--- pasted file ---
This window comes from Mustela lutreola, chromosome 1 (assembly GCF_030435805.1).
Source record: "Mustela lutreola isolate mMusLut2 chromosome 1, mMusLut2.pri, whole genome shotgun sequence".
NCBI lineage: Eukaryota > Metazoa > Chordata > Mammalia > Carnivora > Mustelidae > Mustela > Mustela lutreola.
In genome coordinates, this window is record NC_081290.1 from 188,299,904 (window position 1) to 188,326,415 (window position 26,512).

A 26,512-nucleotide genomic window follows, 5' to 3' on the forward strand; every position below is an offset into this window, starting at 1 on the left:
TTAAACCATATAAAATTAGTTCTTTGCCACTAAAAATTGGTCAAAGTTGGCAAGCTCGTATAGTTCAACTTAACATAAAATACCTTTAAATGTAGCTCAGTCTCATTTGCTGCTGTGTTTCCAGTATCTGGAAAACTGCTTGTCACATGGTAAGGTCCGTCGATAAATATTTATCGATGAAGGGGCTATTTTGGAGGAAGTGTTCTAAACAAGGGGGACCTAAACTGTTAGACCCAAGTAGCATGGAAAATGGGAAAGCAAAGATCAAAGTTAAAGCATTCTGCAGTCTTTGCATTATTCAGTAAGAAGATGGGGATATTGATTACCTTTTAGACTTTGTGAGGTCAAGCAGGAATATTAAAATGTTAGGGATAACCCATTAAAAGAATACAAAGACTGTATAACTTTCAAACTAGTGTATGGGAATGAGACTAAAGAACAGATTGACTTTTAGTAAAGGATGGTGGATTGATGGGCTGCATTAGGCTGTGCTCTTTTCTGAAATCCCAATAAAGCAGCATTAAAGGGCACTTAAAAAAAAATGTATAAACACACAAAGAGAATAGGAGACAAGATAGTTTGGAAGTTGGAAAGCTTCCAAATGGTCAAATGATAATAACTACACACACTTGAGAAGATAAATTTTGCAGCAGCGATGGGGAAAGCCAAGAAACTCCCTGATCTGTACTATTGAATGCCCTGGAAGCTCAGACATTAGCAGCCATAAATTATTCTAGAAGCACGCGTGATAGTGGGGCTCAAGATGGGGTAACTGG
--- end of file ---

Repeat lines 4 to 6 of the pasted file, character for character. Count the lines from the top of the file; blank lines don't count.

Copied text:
In genome coordinates, this window is record NC_081290.1 from 188,299,904 (window position 1) to 188,326,415 (window position 26,512).

A 26,512-nucleotide genomic window follows, 5' to 3' on the forward strand; every position below is an offset into this window, starting at 1 on the left:
TTAAACCATATAAAATTAGTTCTTTGCCACTAAAAATTGGTCAAAGTTGGCAAGCTCGTATAGTTCAACTTAACATAAAATACCTTTAAATGTAGCTCAGTCTCATTTGCTGCTGTGTTTCCAGTATCTGGAAAACTGCTTGTCACATGGTAAGGTCCGTCGATAAATATTTATCGATGAAGGGGCTATTTTGGAGGAAGTGTTCTAAACAAGGGGGACCTAAACTGTTAGACCCAAGTAGCATGGAAAATGGGAAAGCAAAGATCAAAGTTAAAGCATTCTGCAGTCTTTGCATTATTCAGTAAGAAGATGGGGATATTGATTACCTTTTAGACTTTGTGAGGTCAAGCAGGAATATTAAAATGTTAGGGATAACCCATTAAAAGAATACAAAGACTGTATAACTTTCAAACTAGTGTATGGGAATGAGACTAAAGAACAGATTGACTTTTAGTAAAGGATGGTGGATTGATGGGCTGCATTAGGCTGTGCTCTTTTCTGAAATCCCAATAAAGCAGCATTAAAGGGCACTTAAAAAAAAATGTATAAACACACAAAGAGAATAGGAGACAAGATAGTTTGGAAGTTGGAAAGCTTCCAAATGGTCAAATGATAATAACTACACACACTTGAGAAGATAAATTTTGCAGCAGCGATGGGGAAAGCCAAGAAACTCCCTGATCTGTACTATTGAATGCCCTGGAAGCTCAGACATTAGCAGCCATAAATTATTCTAGAAGCACGCGTGATAGTGGGGCTCAAGATGGGGTAACTGG